Congressional Access to Executive Branch Information.
Presidents and Congresses have engaged in protracted disputes over provision of information from the former to the latter, but the basic thing to know is that most congressional requests for information are complied with. The disputes, however, have been colorful and varied.631 The basic premise of the concept of executive privilege, as it is applied to resist requests for information from Congress as from private parties with or without the assistance of the courts, is found in the doctrine of separation of powers, the prerogative of each coequal branch to operate within its own sphere independent of control or direction of the other branches. In this context, the President then asserts that phase of the claim of privilege relevant to the moment, such as confidentiality of communications, protection of diplomatic and military secrets, or preservation of investigative records. Counterposed against this assertion of presidential privilege is the power of Congress to obtain information upon which to legislate, to oversee the carrying out of its legislation, to check and root out corruption and wrongdoing in the Executive Branch, involving both the legislating and appropriating function of Congress, and in the final analysis to impeach the President, the Vice President, and all civil officers of the Federal Government.
Until quite recently, all disputes between the President and Congress with regard to requests for information were settled in the political arena, with the result that few if any lasting precedents were created and only disputed claims were left to future argument. The Senate Select Committee on Presidential Campaign Activities, however, elected to seek a declaratory judgment in the courts with respect to the President’s obligations to obey its subpoenas. The Committee lost its case, but the courts based their rulings upon prudential considerations rather than upon questions of basic power, inasmuch as by the time the case was considered impeachment proceedings were pending in the House of Representatives.632 The House Judiciary Committee subpoenas were similarly rejected by the President, but instead of going to the courts for enforcement, the Committee adopted as one of its Articles of Impeachment the refusal of the President to honor its subpoenas.633 Congress has considered bills by which Congress would authorize congressional committees to go to court to enforce their subpoenas; the bills did not purport to define executive privilege, although some indicate a standard by which the federal court is to determine whether the material sought is lawfully being withheld from Congress.634 The controversy gives little indication at the present time of abating, and it may be assumed that whenever the Executive and Congress are controlled by different political parties there will be persistent conflicts. One may similarly assume that the alteration of this situation would only reduce but not remove the disagreements.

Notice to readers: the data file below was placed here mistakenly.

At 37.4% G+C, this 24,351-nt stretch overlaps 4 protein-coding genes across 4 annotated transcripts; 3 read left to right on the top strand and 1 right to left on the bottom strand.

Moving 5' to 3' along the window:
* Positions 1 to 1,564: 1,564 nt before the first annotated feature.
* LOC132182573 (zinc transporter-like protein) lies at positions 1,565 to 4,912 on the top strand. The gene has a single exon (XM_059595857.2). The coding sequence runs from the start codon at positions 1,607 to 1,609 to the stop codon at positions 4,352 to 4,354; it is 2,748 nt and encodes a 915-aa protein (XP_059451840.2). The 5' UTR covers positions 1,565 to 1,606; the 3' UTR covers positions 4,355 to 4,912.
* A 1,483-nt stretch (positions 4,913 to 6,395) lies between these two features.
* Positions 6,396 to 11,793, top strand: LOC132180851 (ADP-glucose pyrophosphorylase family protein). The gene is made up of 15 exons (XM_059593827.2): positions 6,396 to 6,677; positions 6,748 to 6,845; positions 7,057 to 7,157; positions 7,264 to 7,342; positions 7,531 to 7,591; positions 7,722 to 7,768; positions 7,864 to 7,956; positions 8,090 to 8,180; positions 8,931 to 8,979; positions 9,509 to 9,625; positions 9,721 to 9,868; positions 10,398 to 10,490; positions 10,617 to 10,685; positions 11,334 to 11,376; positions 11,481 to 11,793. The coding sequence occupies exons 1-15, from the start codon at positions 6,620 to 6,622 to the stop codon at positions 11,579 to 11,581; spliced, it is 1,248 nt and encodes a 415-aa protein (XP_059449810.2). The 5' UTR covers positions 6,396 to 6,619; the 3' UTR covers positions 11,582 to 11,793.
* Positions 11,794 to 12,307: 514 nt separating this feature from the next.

- See the extensive discussion in Shane, Legal Disagreement and Negotiation in a Government of Laws: The Case of Executive Privilege Claims Against Congress, 71 MINN. L. REV. 461 (1987).
- Senate Select Committee on Presidential Campaign Activities v. Nixon, 370 F. Supp. 521 (D.D.C.), aff’d, 498 F.2d 725 (D.C. Cir. 1974).
- President Nixon’s position was set out in a June 9, 1974, letter to the Chairman of the House Judiciary Committee. 10 Wkly. Comp. Pres. Docs. 592 (1974). The impeachment article and supporting material are set out in H. REP. NO. 93–1305, 93d Cong., 2d Sess. (1974).
- For consideration of various proposals by which Congress might proceed, see Hamilton & Grabow, A Legislative Proposal for Resolving Executive Privilege Disputes Precipitated by Congressional Subpoenas, 21 HARV. J. LEGIS. 145 (1984); Brand & Connelly, Constitutional Confrontations: Preserving a Prompt and Orderly Means by Which Congress May Enforce Investigative Demands Against Executive Branch Officials, 36 CATH. U. L. REV. 71 (1986); Note, The Conflict Between Executive Privilege and Congressional Oversight: The Gorsuch Controversy, 1983 DUKE L. J. 1333.